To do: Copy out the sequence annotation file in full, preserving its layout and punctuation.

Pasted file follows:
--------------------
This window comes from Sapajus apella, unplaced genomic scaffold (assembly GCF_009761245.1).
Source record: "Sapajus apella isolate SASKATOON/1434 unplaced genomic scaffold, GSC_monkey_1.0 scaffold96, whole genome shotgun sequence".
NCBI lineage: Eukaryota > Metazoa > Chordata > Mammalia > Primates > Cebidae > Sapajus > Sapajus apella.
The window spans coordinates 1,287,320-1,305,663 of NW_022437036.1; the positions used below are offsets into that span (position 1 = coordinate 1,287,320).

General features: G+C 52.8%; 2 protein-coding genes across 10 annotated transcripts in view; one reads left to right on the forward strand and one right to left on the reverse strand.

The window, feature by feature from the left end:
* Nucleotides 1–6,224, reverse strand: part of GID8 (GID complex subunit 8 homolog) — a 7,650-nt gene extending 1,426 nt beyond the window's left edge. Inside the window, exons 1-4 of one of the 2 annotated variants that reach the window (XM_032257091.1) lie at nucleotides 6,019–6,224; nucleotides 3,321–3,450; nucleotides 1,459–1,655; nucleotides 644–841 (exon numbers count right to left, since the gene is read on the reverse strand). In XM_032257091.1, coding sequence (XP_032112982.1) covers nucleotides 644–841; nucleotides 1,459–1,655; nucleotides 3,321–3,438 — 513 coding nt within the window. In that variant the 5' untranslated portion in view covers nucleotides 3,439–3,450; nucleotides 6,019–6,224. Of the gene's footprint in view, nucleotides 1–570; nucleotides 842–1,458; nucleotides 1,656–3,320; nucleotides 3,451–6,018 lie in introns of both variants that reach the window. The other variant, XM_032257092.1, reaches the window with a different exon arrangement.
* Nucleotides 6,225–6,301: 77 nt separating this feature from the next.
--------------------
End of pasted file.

This window comes from Sapajus apella, unplaced genomic scaffold (assembly GCF_009761245.1).
Source record: "Sapajus apella isolate SASKATOON/1434 unplaced genomic scaffold, GSC_monkey_1.0 scaffold96, whole genome shotgun sequence".
NCBI lineage: Eukaryota > Metazoa > Chordata > Mammalia > Primates > Cebidae > Sapajus > Sapajus apella.
The window spans coordinates 1,287,320-1,305,663 of NW_022437036.1; the positions used below are offsets into that span (position 1 = coordinate 1,287,320).

General features: G+C 52.8%; 2 protein-coding genes across 10 annotated transcripts in view; one reads left to right on the forward strand and one right to left on the reverse strand.

The window, feature by feature from the left end:
* Nucleotides 1–6,224, reverse strand: part of GID8 (GID complex subunit 8 homolog) — a 7,650-nt gene extending 1,426 nt beyond the window's left edge. Inside the window, exons 1-4 of one of the 2 annotated variants that reach the window (XM_032257091.1) lie at nucleotides 6,019–6,224; nucleotides 3,321–3,450; nucleotides 1,459–1,655; nucleotides 644–841 (exon numbers count right to left, since the gene is read on the reverse strand). In XM_032257091.1, coding sequence (XP_032112982.1) covers nucleotides 644–841; nucleotides 1,459–1,655; nucleotides 3,321–3,438 — 513 coding nt within the window. In that variant the 5' untranslated portion in view covers nucleotides 3,439–3,450; nucleotides 6,019–6,224. Of the gene's footprint in view, nucleotides 1–570; nucleotides 842–1,458; nucleotides 1,656–3,320; nucleotides 3,451–6,018 lie in introns of both variants that reach the window. The other variant, XM_032257092.1, reaches the window with a different exon arrangement.
* Nucleotides 6,225–6,301: 77 nt separating this feature from the next.